October 30, 2013

30 in 30: Lawson Is Talking Up Wingate's Future

by Jac Coyne | LaxMagazine.com | Coyne Archive | Twitter

Sophomore Ryan Vogrig (above) is Wingate's leading scorer and best player, according to head coach Mike Lawson. Vogrig will be quarterbacking a very young team in 2014.
© Wingate Athletics

When Mike Lawson is asked a question, there is oftentimes a two- or three-second delay before he provides his answer.

Some coaches hit the ground running once they receive a query, and others will jump the gun and start their response before the question is even in the barn. Not Lawson. He won't be rushed, even if the gaps in communication occasionally border on awkwardness. It mostly lends to his patient personality.

He displayed it during his seven-year stint at St. Andrew's (N.C), getting the Knights ranked as high as No. 9 in the nation in 2007 before the school transitioned back to the NAIA in 2012. After that, Lawson built the foundation for Mount Olive (N.C.) College, setting the stage for the Trojans to post a 7-7 mark in their inaugural season in '13, before he signed on with Wingate last spring. There, he kept his patience during a rough 2-14 campaign featuring a six-game losing streak to end the season.

One can also sense that there is a cautiousness in how Lawson parries questions now that he's about to embark on his second season with the Bulldogs. With Wingate's future looking far better than its immediate past, it's no surprise that Lawson would rather talk about what lies ahead than dwell on what happened last year.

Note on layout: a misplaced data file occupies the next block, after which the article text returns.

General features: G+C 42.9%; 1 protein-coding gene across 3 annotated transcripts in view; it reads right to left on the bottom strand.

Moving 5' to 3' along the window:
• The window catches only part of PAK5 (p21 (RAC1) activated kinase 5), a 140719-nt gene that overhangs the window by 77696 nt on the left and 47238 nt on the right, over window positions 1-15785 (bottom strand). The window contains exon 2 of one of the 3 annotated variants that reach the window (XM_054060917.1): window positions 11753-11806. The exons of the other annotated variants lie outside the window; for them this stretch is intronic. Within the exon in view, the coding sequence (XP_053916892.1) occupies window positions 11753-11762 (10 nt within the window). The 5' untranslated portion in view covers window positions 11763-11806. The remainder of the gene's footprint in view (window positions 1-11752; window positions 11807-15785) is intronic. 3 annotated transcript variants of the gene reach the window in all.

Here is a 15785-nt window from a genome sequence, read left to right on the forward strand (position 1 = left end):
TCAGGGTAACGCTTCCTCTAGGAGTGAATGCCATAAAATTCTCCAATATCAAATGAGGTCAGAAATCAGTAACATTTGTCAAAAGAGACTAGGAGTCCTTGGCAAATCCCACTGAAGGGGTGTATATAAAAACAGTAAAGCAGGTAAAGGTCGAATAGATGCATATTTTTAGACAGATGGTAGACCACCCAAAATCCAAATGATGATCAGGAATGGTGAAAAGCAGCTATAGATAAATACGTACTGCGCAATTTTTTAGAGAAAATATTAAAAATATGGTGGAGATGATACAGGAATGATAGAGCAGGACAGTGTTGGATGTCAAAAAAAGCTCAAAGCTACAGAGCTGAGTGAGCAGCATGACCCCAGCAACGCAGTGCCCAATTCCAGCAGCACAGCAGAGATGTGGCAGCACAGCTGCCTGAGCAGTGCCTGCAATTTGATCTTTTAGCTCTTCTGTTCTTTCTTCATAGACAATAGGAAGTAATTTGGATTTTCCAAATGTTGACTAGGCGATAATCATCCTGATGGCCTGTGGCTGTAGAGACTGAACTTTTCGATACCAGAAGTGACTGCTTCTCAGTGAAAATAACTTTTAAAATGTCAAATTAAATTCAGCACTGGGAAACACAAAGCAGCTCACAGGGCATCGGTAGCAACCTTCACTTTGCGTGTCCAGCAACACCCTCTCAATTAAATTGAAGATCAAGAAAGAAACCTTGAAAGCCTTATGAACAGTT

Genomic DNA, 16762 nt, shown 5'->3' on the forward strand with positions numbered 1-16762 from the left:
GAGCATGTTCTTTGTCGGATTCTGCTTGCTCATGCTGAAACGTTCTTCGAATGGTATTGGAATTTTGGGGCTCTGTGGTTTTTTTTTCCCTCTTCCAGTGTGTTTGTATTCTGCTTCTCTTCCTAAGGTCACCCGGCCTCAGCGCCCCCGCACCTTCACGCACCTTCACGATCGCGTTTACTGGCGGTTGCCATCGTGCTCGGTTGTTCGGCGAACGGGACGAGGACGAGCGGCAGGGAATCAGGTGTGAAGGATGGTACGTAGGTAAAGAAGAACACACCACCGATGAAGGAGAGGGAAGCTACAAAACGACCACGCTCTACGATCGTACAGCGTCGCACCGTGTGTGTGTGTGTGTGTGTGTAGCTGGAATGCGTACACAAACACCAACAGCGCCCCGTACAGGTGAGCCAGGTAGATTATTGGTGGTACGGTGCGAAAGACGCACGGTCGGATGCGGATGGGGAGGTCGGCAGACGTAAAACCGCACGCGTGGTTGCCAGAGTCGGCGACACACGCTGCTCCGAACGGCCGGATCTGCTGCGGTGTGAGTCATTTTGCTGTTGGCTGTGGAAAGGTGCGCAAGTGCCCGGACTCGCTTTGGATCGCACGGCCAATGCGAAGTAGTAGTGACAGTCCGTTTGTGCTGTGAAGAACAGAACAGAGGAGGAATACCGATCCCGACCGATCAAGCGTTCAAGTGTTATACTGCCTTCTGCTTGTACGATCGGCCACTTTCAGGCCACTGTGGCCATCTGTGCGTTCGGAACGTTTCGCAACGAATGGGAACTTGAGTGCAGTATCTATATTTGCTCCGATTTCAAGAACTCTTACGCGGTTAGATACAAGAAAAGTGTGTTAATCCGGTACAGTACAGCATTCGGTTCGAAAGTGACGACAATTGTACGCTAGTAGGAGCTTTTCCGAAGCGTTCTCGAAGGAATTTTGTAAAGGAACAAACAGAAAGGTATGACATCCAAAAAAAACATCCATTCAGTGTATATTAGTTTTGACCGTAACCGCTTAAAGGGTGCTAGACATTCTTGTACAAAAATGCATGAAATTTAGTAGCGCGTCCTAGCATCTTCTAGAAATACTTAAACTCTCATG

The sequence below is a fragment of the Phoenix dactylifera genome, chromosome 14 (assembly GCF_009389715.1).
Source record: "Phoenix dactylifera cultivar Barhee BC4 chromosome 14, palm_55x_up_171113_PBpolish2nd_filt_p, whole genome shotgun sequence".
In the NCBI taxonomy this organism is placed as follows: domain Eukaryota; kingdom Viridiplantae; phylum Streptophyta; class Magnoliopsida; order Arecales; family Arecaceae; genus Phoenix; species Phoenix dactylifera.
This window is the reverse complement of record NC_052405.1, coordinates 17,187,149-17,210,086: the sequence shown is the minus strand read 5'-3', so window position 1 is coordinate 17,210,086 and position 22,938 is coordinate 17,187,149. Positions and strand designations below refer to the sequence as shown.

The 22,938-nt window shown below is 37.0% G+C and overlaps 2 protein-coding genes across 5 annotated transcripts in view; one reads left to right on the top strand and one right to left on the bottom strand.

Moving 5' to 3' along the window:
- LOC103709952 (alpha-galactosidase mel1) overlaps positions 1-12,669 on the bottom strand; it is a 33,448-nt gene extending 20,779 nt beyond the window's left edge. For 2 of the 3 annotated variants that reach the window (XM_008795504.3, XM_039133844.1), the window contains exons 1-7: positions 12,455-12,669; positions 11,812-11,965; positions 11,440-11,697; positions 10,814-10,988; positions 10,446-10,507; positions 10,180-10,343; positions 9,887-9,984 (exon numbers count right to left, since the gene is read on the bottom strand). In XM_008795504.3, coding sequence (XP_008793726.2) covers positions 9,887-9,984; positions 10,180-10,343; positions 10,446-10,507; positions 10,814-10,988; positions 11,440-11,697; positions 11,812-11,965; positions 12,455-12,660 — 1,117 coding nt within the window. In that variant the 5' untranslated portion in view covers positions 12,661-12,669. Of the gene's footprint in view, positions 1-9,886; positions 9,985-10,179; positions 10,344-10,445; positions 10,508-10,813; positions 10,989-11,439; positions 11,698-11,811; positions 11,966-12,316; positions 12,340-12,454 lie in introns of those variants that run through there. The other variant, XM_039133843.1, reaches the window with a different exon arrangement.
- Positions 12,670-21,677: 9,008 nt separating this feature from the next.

"I definitely think we had some depth and talent issues," admitted Lawson. "I'm not sure how to put that in a politically correct way."

Finding a program in need of alterations is certainly nothing new. It's standard fare for every coach tasked with taking over a new team, and sometimes it has less to do with deficiencies, per se, and more with philosophical differences between coaches. Rare is the coach who shares exactly the same approach as his predecessor.

As such, the first year of a new regime can be trying for both the coach and the players.

"When a new sheriff comes to town, there are obviously changes," Lawson said. "Some kids were content with the status quo, and others weren't. We just really tried to focus on the building blocks."

Complicating matters last year was the fact that Lawson had inherited an older team. Half of the 25-man roster was comprised of juniors and seniors, meaning there were a lot of players who had to be broken of habits they had formed over several years.

Being hired on Nov. 29 — about two months before the first game — didn't help matters.

"Motivation was a big thing because we had some talented kids but it was really hard to get them all on the same page," Lawson said. "We were trying to change things. We essentially tried to jam six months of coaching into a four-week preseason. That's just never a good situation."

That is all in the past, however. With a year under his belt and a year to implement his specific approach with the Bulldogs, Lawson is optimistic about the program's prospects. It is evident in his speech pattern, as he transforms from the taciturn to the loquacious.

"We're very excited about this year. We're very excited about our guys," Lawson said. "Coming in last year, we could say that they were all my guys when I get hired, and they were. But the guys who are back this year, the returners, they are truly my guys. We all are on the same page, and the freshmen, too. There were a couple of guys who committed before I got here — three or four guys — and they are all our guys.